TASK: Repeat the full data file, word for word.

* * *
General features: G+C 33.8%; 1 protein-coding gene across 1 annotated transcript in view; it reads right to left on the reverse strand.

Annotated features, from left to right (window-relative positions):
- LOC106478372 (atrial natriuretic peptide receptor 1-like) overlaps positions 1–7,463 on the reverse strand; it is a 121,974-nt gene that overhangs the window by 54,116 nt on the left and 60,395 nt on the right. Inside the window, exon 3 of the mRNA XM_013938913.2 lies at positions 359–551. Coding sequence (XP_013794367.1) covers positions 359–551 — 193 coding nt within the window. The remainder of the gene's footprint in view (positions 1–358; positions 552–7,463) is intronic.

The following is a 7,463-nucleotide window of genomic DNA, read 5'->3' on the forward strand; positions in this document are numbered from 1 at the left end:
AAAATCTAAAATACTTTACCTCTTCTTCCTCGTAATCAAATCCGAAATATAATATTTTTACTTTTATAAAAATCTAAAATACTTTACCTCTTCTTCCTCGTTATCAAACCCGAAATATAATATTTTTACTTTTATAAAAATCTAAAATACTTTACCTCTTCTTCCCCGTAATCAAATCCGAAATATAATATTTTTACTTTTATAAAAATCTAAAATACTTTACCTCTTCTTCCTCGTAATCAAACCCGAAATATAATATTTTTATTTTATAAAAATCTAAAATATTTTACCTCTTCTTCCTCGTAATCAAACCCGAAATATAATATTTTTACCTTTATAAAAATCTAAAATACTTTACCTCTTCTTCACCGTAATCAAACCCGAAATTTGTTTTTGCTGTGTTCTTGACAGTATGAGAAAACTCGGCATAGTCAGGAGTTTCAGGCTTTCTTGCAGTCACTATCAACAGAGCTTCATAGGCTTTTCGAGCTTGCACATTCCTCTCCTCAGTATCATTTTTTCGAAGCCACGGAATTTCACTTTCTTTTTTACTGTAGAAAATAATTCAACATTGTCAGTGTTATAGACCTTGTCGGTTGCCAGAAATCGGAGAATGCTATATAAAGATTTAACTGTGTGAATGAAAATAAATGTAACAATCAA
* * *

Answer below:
General features: G+C 33.8%; 1 protein-coding gene across 1 annotated transcript in view; it reads right to left on the reverse strand.

Annotated features, from left to right (window-relative positions):
- LOC106478372 (atrial natriuretic peptide receptor 1-like) overlaps positions 1–7,463 on the reverse strand; it is a 121,974-nt gene that overhangs the window by 54,116 nt on the left and 60,395 nt on the right. Inside the window, exon 3 of the mRNA XM_013938913.2 lies at positions 359–551. Coding sequence (XP_013794367.1) covers positions 359–551 — 193 coding nt within the window. The remainder of the gene's footprint in view (positions 1–358; positions 552–7,463) is intronic.

The following is a 7,463-nucleotide window of genomic DNA, read 5'->3' on the forward strand; positions in this document are numbered from 1 at the left end:
AAAATCTAAAATACTTTACCTCTTCTTCCTCGTAATCAAATCCGAAATATAATATTTTTACTTTTATAAAAATCTAAAATACTTTACCTCTTCTTCCTCGTTATCAAACCCGAAATATAATATTTTTACTTTTATAAAAATCTAAAATACTTTACCTCTTCTTCCCCGTAATCAAATCCGAAATATAATATTTTTACTTTTATAAAAATCTAAAATACTTTACCTCTTCTTCCTCGTAATCAAACCCGAAATATAATATTTTTATTTTATAAAAATCTAAAATATTTTACCTCTTCTTCCTCGTAATCAAACCCGAAATATAATATTTTTACCTTTATAAAAATCTAAAATACTTTACCTCTTCTTCACCGTAATCAAACCCGAAATTTGTTTTTGCTGTGTTCTTGACAGTATGAGAAAACTCGGCATAGTCAGGAGTTTCAGGCTTTCTTGCAGTCACTATCAACAGAGCTTCATAGGCTTTTCGAGCTTGCACATTCCTCTCCTCAGTATCATTTTTTCGAAGCCACGGAATTTCACTTTCTTTTTTACTGTAGAAAATAATTCAACATTGTCAGTGTTATAGACCTTGTCGGTTGCCAGAAATCGGAGAATGCTATATAAAGATTTAACTGTGTGAATGAAAATAAATGTAACAATCAA